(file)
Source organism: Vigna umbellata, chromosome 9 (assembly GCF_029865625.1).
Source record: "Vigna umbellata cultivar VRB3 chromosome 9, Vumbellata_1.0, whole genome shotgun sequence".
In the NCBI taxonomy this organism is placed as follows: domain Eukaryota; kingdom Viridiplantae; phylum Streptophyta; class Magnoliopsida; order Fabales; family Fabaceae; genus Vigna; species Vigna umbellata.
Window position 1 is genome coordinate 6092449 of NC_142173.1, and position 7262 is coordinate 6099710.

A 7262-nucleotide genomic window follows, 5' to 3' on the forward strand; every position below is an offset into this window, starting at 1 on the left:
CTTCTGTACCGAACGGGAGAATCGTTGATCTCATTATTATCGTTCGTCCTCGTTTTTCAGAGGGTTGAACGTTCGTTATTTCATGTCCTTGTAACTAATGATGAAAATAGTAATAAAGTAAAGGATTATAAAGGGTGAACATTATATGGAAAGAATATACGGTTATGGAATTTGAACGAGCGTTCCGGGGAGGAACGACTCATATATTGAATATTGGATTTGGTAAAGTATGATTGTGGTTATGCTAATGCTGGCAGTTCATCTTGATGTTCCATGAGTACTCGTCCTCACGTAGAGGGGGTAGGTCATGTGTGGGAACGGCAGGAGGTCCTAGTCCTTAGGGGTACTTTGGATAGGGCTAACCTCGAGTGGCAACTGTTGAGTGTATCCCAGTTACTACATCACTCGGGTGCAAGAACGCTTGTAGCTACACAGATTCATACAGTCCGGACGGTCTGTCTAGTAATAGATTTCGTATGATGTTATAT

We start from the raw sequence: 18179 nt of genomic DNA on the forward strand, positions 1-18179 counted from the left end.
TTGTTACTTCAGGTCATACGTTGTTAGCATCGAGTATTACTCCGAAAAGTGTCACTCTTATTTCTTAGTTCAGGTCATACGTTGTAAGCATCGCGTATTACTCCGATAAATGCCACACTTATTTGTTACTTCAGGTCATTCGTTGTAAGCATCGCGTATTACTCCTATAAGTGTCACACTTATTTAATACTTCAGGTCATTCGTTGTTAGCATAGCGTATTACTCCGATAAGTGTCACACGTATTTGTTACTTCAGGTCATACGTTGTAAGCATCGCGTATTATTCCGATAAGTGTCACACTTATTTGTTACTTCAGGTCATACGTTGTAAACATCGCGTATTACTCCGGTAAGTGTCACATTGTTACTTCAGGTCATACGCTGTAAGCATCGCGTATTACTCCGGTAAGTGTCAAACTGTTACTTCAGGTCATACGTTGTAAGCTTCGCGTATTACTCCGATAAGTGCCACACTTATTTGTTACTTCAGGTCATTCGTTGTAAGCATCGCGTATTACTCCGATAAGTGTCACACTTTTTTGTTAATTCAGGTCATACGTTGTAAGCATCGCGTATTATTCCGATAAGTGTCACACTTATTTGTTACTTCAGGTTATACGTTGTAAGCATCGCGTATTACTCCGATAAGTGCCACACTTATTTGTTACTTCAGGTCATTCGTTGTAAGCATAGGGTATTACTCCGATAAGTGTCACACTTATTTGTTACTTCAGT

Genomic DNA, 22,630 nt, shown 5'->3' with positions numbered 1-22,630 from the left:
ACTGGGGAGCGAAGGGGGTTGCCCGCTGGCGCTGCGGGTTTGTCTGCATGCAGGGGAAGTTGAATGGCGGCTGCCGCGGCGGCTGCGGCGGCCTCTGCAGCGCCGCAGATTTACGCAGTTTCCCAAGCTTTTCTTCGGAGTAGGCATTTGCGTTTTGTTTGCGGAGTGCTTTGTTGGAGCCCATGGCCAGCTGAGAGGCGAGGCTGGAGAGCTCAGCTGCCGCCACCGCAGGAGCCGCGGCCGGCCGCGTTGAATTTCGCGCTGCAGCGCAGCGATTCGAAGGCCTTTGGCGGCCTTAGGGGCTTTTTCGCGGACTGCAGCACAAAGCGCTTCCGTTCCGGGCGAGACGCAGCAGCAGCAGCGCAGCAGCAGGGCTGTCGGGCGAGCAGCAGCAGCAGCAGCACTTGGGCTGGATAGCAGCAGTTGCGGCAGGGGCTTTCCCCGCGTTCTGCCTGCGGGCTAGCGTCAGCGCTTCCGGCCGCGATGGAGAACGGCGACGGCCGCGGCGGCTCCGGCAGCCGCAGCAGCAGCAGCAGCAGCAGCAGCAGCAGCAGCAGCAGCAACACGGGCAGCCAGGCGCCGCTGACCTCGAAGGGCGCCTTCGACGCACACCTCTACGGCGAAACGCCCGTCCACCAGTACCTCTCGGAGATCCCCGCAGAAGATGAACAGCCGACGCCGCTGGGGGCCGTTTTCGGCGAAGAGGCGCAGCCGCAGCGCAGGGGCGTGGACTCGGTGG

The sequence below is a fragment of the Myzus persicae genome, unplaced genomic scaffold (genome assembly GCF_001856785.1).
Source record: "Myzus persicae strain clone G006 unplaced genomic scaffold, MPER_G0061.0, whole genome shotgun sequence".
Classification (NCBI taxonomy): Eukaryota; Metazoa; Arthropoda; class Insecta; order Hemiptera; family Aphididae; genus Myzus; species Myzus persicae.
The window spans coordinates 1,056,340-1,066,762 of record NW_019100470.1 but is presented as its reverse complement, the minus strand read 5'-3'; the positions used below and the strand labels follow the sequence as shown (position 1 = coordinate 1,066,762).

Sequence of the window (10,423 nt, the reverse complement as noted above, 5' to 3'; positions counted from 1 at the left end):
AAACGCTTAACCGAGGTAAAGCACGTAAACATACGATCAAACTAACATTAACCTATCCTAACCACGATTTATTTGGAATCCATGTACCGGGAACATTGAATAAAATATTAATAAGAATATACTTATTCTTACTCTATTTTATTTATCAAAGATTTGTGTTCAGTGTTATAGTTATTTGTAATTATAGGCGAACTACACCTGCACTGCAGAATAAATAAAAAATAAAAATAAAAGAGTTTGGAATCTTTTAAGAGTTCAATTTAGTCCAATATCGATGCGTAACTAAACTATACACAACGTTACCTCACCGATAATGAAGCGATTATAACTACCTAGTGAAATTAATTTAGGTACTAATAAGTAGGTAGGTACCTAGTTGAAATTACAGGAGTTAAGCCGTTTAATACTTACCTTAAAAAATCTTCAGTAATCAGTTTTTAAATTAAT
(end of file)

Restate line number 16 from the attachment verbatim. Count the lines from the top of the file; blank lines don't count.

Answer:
AAACGCTTAACCGAGGTAAAGCACGTAAACATACGATCAAACTAACATTAACCTATCCTAACCACGATTTATTTGGAATCCATGTACCGGGAACATTGAATAAAATATTAATAAGAATATACTTATTCTTACTCTATTTTATTTATCAAAGATTTGTGTTCAGTGTTATAGTTATTTGTAATTATAGGCGAACTACACCTGCACTGCAGAATAAATAAAAAATAAAAATAAAAGAGTTTGGAATCTTTTAAGAGTTCAATTTAGTCCAATATCGATGCGTAACTAAACTATACACAACGTTACCTCACCGATAATGAAGCGATTATAACTACCTAGTGAAATTAATTTAGGTACTAATAAGTAGGTAGGTACCTAGTTGAAATTACAGGAGTTAAGCCGTTTAATACTTACCTTAAAAAATCTTCAGTAATCAGTTTTTAAATTAAT